Bald Eagles v. Weasel D 


Decided November 3, 2011

Cite as 3 F.J. 205 (November 2011)

Factual Background

The Fellas Fantasy Football League (also known as the “3FL”) has been in existence since 1999 and is comprised of ten (10) teams.  These teams compete against each other on a weekly basis during the National Football League (“NFL”) season using the statistics of professional players as a basis for accumulating points in head-to-head competition with opponents to determine which fantasy team won or lost.  The 3FL is a franchise keeper league where each team must retain four (4) players each off-season at no cost.  The result of this setting makes players more valuable during the season.  This is because teams with more than four keeper-caliber players will attempt to acquire whatever draft pick they can for their excess keepers.  Another net result of this arrangement is that teams who are not in playoff contention are more likely inclined to make trades during the season because teams will overpay.  This is because keeper-caliber players can be acquired cheaper during the off-season.

The 3FL is hosted on ESPN’s platform and utilizes its scoring system with the following values for offensive statistics: 6 points for a rushing or receiving touchdown, 3 points for a passing touchdown, 1 point per 10 yards rushing or receiving, 1 point per 25 yards passing, 2 points for a rushing/receiving or passing two point conversion, 3 points for a 17-39 yard field goal, 4 points for a 40-49 yard field goal, 5 points for a 50+ yard field goal, minus 1 point for an interception thrown, minus 1 point for a missed 0-39 yard field goal, and minus 3 points for missed extra points.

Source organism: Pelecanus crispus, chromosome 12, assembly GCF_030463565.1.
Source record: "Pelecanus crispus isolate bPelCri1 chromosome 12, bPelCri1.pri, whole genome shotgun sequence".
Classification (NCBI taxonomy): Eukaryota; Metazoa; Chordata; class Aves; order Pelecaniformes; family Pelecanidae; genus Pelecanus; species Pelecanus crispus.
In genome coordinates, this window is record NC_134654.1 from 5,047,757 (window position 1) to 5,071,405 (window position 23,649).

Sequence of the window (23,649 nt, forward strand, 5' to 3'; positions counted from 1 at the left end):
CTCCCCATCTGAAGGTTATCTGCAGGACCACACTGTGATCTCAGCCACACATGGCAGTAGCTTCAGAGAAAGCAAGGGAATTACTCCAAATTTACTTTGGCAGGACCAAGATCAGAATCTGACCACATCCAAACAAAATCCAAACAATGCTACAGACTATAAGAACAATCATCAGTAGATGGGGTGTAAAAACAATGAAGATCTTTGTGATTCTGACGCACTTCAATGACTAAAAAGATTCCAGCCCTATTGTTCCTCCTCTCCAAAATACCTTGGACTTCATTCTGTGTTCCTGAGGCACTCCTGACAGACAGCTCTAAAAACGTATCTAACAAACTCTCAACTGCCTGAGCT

The 3FL is governed by a written league charter which provides the rules and guidelines for the league.  The charter is posted online and is available for all teams to read.  The language of pertinent rules and definitions with respect to the subject issue is as follows:

1.2 – Owner Responsibility

All owners are expected to run their teams in a responsible fashion. This includes but it not limited too: submitting lineups on time (no players on bye weeks or injured players), responding to commissioner inquiries, and showing active interest in the league. Owners who exhibit obvious disinterest in the league are subject to a probationary period followed by replacement, all voted upon by the other league owners and requiring a 2/3 majority (6 of the 9) votes. Owners engaged in any form of collusion are subject to immediate expulsion from the league. Collusion can be defined but not limited to, making unbalanced trades, dividing any proceeds/fees, trading assets outside of the current league parameters (i.e., Additional money or goods), or promises of future trades.